Oddly enough, Jack Lamb, the suave, super-dapper, pocket-square-sporting, Hog-ridin’ gastropreneur—whose culinary fiefdom includes Jewel Bako, Jack’s Luxury Oyster Bar, and Jewel Bako Makimono—has been known to behave somewhat like a fickle schoolgirl when it comes to opening and closing restaurants.
For those who may not remember, not that anyone could, a brief, befuddling history is in order. The story begins in the spring of 2001, when Jack and his wife, Grace, open their sushi bar Jewel Bako, securing them instant fame and success. Two years later, they unveil Blue Goose, a quaint little café around the corner purveying Ceci-Cela croissants, Payard pastry, and pâté with cornichons. (A Ducasse-trained chef by the name of Allison Vines runs the kitchen.) A few months later, the Lambs unleash a raw bar and restaurant with a southern vibe called Jack’s Luxury Oyster Bar, spanning two tiny floors of their 5th Street townhouse. Vines makes the jump from Blue Goose to Jack’s, where she deconstructs oysters Rockefeller, barbecues lobster, and wins a Beard Rising Star Award in the process. Cut to the spring of 2004:The New York Times Magazine reports that the Blue Goose space has morphed into Degustation, a casual spot offering “French classics,” although at the time the story comes out, Degustation is a mere notion in Jack Lamb’s feverish head. Instead, the space becomes Jewel Bako Makimono, a sushi-bar spinoff. In the same piece, the Times Magazine, clearly having fallen under Gentleman Jack’s powerful spell, reports that, back on 5th Street, the space next door to Jewel Bako proper will soon become a Hong Kong–style Chinese restaurant called Sino-Room. Needless to say, it never does, becoming, instead, Jewel Bako Robata, a 22-seat bar dedicated to Japanese grilling. In short order, J.B. Robata becomes Grace’s Kalbi Bar and promptly closes. And then a few months ago, lo and behold, the name Degustation is revived—not as a French restaurant on Second Avenue but as a modern Spanish tapas bar of sorts, inhabiting, quite literally, the nearly unchanged old robata/kalbi bar on 5th Street. Befuddled yet? We did warn you.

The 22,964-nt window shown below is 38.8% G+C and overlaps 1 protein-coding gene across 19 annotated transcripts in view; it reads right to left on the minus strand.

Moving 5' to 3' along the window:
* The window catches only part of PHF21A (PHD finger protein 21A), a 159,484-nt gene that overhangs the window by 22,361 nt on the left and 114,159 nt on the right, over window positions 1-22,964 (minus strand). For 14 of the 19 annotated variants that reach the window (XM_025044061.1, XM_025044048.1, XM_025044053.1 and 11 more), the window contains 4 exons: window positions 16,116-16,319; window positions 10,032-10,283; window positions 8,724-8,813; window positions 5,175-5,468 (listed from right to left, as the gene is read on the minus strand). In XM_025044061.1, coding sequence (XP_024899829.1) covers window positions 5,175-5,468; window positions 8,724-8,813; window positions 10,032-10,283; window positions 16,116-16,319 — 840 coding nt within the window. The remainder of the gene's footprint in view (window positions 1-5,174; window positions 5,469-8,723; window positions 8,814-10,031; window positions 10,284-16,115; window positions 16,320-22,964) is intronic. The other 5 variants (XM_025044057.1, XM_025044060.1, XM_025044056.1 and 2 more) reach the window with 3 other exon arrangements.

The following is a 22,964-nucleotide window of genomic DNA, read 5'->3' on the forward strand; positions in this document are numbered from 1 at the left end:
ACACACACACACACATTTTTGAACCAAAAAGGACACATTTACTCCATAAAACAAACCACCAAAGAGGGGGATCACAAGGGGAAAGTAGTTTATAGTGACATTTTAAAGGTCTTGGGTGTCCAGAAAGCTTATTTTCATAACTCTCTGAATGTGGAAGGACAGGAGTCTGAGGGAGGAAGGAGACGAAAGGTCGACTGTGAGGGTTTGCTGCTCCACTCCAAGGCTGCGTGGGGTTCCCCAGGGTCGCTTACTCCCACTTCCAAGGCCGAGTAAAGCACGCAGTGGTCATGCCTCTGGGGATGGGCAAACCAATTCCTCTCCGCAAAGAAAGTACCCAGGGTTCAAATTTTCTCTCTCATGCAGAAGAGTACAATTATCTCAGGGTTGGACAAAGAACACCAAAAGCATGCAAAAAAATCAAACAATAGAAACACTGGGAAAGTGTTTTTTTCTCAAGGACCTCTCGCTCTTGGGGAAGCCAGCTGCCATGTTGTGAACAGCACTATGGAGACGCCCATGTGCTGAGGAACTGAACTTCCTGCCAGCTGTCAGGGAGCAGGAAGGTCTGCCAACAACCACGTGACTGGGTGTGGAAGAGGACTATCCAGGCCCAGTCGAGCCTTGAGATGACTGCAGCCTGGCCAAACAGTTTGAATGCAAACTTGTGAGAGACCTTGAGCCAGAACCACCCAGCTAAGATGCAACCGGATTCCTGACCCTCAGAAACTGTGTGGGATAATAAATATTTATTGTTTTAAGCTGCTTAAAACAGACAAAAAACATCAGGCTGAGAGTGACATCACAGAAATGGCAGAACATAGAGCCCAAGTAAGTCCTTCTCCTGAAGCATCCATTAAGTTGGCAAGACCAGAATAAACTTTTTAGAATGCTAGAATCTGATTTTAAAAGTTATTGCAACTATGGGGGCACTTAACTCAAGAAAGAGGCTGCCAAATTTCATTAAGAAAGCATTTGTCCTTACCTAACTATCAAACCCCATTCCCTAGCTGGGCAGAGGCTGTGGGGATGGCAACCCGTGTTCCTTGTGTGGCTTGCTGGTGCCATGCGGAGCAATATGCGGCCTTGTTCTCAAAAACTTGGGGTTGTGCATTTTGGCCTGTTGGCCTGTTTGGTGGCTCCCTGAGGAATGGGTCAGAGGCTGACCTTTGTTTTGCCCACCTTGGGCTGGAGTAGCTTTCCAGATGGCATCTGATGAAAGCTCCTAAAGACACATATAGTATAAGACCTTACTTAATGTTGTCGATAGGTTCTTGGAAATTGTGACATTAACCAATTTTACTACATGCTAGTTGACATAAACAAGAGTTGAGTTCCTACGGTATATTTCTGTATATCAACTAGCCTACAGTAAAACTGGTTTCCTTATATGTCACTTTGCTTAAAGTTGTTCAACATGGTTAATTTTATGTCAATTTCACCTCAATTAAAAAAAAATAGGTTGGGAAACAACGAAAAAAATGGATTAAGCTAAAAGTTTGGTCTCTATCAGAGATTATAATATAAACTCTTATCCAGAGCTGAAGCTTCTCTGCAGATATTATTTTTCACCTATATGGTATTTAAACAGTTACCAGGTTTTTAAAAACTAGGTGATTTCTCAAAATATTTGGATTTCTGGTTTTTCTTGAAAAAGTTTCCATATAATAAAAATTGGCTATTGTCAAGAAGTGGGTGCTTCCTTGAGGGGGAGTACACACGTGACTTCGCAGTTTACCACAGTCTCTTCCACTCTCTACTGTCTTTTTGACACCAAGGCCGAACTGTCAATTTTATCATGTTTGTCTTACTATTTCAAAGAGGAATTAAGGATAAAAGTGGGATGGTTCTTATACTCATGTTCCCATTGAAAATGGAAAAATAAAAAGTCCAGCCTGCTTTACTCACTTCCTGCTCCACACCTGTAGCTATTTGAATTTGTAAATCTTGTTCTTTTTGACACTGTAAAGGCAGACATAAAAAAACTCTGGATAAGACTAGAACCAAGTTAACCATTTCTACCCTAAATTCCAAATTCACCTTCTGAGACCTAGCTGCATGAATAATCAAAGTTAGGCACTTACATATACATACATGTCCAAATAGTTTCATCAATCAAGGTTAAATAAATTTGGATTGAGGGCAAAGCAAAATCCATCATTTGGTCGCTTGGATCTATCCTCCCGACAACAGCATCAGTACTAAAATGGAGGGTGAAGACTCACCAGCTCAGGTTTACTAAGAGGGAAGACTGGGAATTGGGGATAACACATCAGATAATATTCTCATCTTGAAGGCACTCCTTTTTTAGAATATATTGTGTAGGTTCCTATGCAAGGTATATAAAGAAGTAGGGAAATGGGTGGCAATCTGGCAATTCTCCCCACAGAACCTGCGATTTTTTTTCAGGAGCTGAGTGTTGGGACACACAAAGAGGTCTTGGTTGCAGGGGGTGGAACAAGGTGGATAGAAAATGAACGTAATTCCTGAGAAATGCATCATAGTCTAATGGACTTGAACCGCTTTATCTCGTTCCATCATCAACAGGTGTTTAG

Given that track record, who can blame the Underground Gourmet for acting like a crazed billy goat and attempting to devour everything in sight at Degustation? Anyone familiar with the machinations of Gentleman Jack Lamb, after all, might harbor a certain skepticism concerning the longevity of his latest venture du jour and approach the menu with a get-it-while-the-getting-is-good attitude. But for all his quirks, Lamb has a knack for unearthing superb talent (Vines, for one; Tatsuya Nagata, an early Jewel Bako sushi chef, for another). And at Degustation, which gives all appearance of having put down solid roots, he seems to have struck gold again.
The sixteen-seat space has seamlessly become an elegant tapas bar (or “Franco-Spanish-inspired small plates” restaurant in Lambspeak), where Wesley Genovart, a Perry St. grad who looks to be about 12, fusses over his bite-size creations in plain view of diners seated side-by-side at the food bar. With its reverential service, its frequent changes of silverware, and assorted other flourishes, this isn’t your ordinary toothpick-flying, sangría-flowing tapas bar. Genovart’s menu makes use of such currently fashionable A.W. (After Wylie) cooking techniques and ingredients as sous vide and xanthan gum. But nothing tastes forced or contrived. Flavors, for the most part, are bold and harmonious, and often so rich that the smallish portions make perfect sense.
Croquetas are a case in point. Four to an order, they’re crisply panko-crusted outside, creamy within, and mortared to the plate with a rich pimentón aïoli. You may hate menu quotations, but the Spanish “tortilla” is an innovation that works: two razor-thin slices of potato folded into tiny squares over some shallot confit and adorned with a sliver of pickled jalapeño. Pierce it, and a soft-cooked quail-egg yolk oozes out.
Two delicate soups couldn’t be more different. A fragrant mussel broth contains a single Kumamoto oyster and lightly fried artichokes, while a poached egg silkily disintegrates into a soothing chicken broth dotted with bread crumbs and bits of serrano ham. Both barely whet the appetite, paving the way for tender short-rib meat stuffed inside a squid wrapper on a bed of tangy lentils, and an ingenious open-faced roast-beef sandwich, the rare meat cooked sous vide, piled onto a rye-toast circle, and garnished with an aromatic herb salad. The plate is painted (a Genovart tendency) with a mild foie gras mayo.
With all the action going on right before your eyes and nary a bad seat in the house, it’s hard not to become distracted by a hunk of fish or a stuffed squid sizzling away on the grill, or the sight of Genovart conducting an impromptu seminar with a small huddle of assistants and servers, like a surgeon demonstrating a tricky procedure to a pack of interns.